Within every organisation, there are a variety of ways departments communicate with each other. Whether it’s with instant messaging, teleconferencing, email or carrier pigeon, when you throw long distance in the mix, it can be overwhelming. Despite the number of tools claiming to be able to cover all the niche requirements of collaboration between teams, they usually end up just adding one more source of information to the already overcrowded collection. Instead of trying to cover all bases with one solution, it’s becoming more desirable and realistic to use tools that integrate into a single platform. Microsoft’s offerings in productivity software are ever-growing, and their ability to work with each other is unrivalled. For applications with less cross-compatibility, apps such as Flow allow processes to be linked together; for example, you can use Flow to get a push notification when you receive an email from your boss.
As the amount of data storage required by businesses increases exponentially, it’s more important than ever to have files stored in one central location, accessible from anywhere. It’s no longer enough to hold information on a physical hard drive – it’s expensive, insecure and it relies on the user being in the same location as the storage device. For maximum productivity, your employees need to be able to find the information they need in one place, without laborious searching of archives and trawling through dead links. A digital workplace allows information storing, sharing and collaborative working in a centralised location, and can also act as a training platform with access to internal resources and how-to guides.
With the ability to access sensitive data from any location, companies have reduced control over the security measures in place when staff work from home. Risks vary from the loss of files that have not been backed up, the theft of passwords or the computer itself being compromised. For these reasons, it’s essential that there is a protocol in place that establishes the rules for working from home or outside the office. Using cloud-based platforms – such as Microsoft Office 365 – allows users to access Office applications, email, calendars and file sharing via a secure connection, with no data being stored on the employee’s own computer.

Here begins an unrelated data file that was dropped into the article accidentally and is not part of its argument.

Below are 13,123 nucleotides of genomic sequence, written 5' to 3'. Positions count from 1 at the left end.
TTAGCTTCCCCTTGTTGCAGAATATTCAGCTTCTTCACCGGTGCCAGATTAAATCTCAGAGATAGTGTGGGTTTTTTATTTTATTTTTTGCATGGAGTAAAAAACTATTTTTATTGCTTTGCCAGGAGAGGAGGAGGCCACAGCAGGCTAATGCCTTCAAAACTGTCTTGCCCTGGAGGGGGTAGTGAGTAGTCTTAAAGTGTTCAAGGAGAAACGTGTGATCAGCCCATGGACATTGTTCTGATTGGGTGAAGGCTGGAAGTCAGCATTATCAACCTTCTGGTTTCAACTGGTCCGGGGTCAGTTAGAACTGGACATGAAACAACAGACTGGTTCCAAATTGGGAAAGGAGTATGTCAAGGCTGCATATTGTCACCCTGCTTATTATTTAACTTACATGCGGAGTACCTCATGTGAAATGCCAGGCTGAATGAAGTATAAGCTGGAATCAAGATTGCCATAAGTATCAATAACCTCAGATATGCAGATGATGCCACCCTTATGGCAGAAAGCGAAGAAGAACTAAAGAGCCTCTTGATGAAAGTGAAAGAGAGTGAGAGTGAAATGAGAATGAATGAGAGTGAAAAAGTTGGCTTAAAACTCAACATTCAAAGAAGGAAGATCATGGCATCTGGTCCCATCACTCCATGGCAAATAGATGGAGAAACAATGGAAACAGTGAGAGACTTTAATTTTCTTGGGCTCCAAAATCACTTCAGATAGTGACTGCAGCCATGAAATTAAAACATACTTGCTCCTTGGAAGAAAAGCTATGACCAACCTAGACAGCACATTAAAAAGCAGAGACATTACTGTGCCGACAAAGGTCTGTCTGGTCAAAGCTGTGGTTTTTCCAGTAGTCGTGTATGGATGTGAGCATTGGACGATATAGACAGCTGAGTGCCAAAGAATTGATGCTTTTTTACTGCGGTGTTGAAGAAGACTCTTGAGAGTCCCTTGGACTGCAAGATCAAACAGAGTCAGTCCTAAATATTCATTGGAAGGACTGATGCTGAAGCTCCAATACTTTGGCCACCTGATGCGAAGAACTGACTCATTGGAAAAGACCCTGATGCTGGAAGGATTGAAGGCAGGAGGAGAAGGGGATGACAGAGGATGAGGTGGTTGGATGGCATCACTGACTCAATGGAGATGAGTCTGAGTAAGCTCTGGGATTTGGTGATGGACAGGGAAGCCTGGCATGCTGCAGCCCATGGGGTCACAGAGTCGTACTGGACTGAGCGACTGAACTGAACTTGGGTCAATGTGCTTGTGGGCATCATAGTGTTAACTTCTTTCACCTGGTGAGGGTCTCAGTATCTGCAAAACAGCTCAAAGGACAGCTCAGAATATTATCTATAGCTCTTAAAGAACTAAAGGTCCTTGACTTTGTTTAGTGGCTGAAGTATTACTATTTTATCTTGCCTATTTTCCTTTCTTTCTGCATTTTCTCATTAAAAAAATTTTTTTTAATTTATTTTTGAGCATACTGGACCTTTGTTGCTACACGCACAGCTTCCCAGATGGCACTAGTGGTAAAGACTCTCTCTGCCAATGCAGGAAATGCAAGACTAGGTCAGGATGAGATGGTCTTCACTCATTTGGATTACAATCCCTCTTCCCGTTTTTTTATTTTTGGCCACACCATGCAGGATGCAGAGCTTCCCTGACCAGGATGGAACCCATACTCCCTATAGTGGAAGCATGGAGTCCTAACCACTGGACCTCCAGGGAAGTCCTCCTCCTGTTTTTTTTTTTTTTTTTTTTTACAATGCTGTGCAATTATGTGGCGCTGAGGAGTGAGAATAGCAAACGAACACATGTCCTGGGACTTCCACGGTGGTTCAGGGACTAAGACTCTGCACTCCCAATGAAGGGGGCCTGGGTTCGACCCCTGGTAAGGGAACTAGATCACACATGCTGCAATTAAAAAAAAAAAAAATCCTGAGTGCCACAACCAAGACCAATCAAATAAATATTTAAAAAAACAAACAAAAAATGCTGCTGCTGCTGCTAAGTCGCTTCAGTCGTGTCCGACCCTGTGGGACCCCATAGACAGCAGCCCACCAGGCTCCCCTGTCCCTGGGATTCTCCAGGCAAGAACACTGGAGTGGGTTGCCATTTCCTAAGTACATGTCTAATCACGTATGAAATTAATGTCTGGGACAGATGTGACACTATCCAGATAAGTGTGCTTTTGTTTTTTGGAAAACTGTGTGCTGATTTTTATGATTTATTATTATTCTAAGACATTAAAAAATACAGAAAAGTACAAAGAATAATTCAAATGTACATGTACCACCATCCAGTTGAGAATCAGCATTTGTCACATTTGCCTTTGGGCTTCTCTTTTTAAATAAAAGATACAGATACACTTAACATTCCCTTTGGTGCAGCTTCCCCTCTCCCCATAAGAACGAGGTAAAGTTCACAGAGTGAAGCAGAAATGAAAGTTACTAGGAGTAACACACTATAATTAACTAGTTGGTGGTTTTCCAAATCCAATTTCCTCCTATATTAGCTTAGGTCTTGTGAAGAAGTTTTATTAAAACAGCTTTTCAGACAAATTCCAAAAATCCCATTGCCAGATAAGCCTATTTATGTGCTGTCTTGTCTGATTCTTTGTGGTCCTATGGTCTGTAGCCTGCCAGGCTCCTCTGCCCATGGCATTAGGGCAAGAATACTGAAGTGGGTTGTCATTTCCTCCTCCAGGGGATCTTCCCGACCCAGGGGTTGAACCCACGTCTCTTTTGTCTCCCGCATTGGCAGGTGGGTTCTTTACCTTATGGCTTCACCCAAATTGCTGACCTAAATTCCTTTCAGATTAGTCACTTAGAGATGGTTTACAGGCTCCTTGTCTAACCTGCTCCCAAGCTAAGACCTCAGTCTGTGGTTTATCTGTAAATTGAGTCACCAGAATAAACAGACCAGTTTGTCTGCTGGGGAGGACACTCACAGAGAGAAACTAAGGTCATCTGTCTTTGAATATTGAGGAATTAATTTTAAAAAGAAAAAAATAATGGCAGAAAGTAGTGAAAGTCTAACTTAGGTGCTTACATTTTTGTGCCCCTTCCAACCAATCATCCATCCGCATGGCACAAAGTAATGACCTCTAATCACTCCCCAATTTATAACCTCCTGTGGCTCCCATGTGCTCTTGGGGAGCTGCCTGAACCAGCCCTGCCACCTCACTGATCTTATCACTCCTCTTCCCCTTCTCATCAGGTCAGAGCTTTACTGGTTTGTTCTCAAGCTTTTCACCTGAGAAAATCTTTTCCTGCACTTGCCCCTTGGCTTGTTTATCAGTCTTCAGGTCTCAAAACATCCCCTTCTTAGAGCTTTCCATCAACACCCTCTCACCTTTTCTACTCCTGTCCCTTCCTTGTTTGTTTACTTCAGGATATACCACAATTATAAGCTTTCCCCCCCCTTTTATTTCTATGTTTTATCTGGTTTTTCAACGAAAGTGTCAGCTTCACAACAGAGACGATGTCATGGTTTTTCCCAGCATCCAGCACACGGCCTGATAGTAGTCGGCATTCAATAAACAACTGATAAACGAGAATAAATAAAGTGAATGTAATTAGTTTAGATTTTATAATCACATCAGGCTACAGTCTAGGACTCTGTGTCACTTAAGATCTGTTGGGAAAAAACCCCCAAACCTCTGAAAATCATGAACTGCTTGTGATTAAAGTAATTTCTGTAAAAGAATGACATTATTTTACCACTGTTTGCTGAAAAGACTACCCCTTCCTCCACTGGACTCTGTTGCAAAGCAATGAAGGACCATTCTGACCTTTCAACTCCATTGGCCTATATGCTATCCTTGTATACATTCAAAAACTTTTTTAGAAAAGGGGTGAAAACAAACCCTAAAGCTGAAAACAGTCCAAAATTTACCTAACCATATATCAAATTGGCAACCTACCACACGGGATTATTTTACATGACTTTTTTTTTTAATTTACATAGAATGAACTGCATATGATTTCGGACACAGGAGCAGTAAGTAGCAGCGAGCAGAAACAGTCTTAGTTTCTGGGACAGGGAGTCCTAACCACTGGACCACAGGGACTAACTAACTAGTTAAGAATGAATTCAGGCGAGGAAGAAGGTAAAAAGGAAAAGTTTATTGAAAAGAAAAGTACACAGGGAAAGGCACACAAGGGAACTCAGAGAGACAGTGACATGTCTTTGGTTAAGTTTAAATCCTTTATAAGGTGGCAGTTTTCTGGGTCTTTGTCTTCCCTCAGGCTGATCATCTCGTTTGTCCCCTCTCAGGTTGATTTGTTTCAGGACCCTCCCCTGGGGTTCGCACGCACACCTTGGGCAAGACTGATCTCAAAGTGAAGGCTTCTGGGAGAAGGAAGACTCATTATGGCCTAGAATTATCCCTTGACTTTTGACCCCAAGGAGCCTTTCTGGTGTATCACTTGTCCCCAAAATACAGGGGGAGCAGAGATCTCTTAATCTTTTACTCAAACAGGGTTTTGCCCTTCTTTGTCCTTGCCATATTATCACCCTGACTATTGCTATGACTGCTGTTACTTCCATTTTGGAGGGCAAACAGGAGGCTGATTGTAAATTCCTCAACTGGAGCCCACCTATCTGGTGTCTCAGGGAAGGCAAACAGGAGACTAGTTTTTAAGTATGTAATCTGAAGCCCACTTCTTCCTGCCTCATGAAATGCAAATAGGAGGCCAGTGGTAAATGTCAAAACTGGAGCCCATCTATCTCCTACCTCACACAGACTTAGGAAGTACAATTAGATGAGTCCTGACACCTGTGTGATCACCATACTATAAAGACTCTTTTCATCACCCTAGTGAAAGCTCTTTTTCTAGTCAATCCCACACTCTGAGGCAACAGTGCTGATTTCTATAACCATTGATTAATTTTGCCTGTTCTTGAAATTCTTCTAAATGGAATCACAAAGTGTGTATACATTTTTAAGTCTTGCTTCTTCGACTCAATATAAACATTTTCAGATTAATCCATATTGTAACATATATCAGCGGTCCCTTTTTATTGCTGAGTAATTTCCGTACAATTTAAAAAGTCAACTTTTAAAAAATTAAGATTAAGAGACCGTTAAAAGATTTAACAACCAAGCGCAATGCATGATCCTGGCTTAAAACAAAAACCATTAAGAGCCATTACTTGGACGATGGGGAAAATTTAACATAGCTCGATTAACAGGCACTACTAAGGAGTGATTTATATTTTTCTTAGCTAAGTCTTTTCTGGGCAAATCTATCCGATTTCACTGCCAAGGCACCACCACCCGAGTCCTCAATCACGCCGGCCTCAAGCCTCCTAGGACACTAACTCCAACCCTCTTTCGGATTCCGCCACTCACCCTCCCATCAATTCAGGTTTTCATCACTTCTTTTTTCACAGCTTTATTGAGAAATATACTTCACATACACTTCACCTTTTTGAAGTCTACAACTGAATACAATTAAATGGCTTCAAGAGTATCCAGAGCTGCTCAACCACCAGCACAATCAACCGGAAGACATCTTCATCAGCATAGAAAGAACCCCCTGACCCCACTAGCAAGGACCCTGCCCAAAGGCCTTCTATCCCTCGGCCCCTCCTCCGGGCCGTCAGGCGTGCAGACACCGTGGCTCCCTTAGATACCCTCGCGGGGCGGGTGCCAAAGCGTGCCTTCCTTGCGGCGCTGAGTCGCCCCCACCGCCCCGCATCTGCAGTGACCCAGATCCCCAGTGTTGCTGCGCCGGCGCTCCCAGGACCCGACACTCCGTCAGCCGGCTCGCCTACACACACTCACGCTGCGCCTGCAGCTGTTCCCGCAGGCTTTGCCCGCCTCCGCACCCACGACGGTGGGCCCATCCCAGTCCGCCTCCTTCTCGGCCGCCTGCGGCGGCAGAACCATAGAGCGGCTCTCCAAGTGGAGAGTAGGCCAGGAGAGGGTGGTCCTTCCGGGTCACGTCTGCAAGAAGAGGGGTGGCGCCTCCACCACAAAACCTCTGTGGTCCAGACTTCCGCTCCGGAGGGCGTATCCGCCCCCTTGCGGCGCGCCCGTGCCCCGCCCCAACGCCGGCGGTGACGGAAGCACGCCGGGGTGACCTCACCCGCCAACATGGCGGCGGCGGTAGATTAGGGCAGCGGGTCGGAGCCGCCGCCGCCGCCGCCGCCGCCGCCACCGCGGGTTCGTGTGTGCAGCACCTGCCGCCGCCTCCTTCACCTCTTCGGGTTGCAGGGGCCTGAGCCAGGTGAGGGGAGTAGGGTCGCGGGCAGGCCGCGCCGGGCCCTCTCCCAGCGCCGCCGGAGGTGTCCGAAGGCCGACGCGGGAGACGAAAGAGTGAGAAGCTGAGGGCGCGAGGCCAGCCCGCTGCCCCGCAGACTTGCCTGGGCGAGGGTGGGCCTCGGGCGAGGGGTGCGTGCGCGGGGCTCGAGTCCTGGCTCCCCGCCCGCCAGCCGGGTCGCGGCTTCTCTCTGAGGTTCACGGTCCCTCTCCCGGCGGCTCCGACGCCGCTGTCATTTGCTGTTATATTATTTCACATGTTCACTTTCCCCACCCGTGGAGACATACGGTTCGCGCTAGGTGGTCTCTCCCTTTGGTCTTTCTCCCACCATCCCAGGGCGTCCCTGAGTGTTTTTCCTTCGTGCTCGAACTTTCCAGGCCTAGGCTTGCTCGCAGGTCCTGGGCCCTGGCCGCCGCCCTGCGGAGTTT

With the trend of working from home looking set to last, it’s vital that businesses invest in the technology that allows their workers to enjoy the benefits of flexible working. For more information on strategies to improve your businesses ability to allow working from home, check out our webinar on the top ten benefits an Intranet can bring to your business.
Quite often you may wish to start a SharePoint Search content crawl on demand, without waiting for the next scheduled crawl to start. You may still be running SharePoint Server 2010, or not able (or willing) to run a continuous crawl of your content.
To make your job that little bit quicker when it comes to starting a Search Crawl, you can easily start either Incremental or Full Crawls via PowerShell.
Simply retrieve the Content Source that you want to crawl, then invoke the appropriate method.
$cs = Get-SPEnterpriseSearchCrawlContentSource -SearchApplication "Search Service Application" -Identity "Local SharePoint Sites"
# This method starts a full crawl
# This method starts an incremental crawl
# Do this to stop any currently running crawls
# This property returns the status of your crawl
Obviously, change the SearchApplication parameter to match the name of your search application, and the “Identity” parameter to match the name of the specific Content Source you want to crawl.
You can wrap up all of the PowerShell lines that you need to kick off the crawl you want into a text file with the extension of “.ps1” and invoke from a SharePoint Administration Shell prompt whenever you need to!
If you look through your SharePoint ULS logs during the development of server-side code and you spot the warning:
An SPRequest object was not disposed before the end of this thread. To avoid wasting system resources, dispose of this object or its parent (such as an SPSite or SPWeb) as soon as you are done using it.
Then there’s a chance you haven’t followed Microsoft’s best practices around disposal of unmanaged resources in the C# SharePoint Server Side Object Model.
Going solely by the information in ULS doesn’t immediately show you where your SPSite or SPWeb was instantiated. As the warning states, you need to enable SPReqest Allocation Callstacks to see full stack traces of your code to see where you need to fix SPRequest issues.
The following PowerShell snippet will do just that:
Of course, as you develop you can use static analysis tools such as SPCAF from Rencore to make sure you’re following the best practice for object disposal as you code.
You may also notice that sometimes you will see this error when performing valid API tasks where you do not necessarily create the SPWeb or SPSite objects yourself. I’ve noticed this in particular with the Taxonomy API. I found these to be acceptable exceptions when analysing the ULS log for these warnings, as the code that raises the warning is deep within assemblies that are maintained by Microsoft, and the warnings may disappear over time with service pack releases.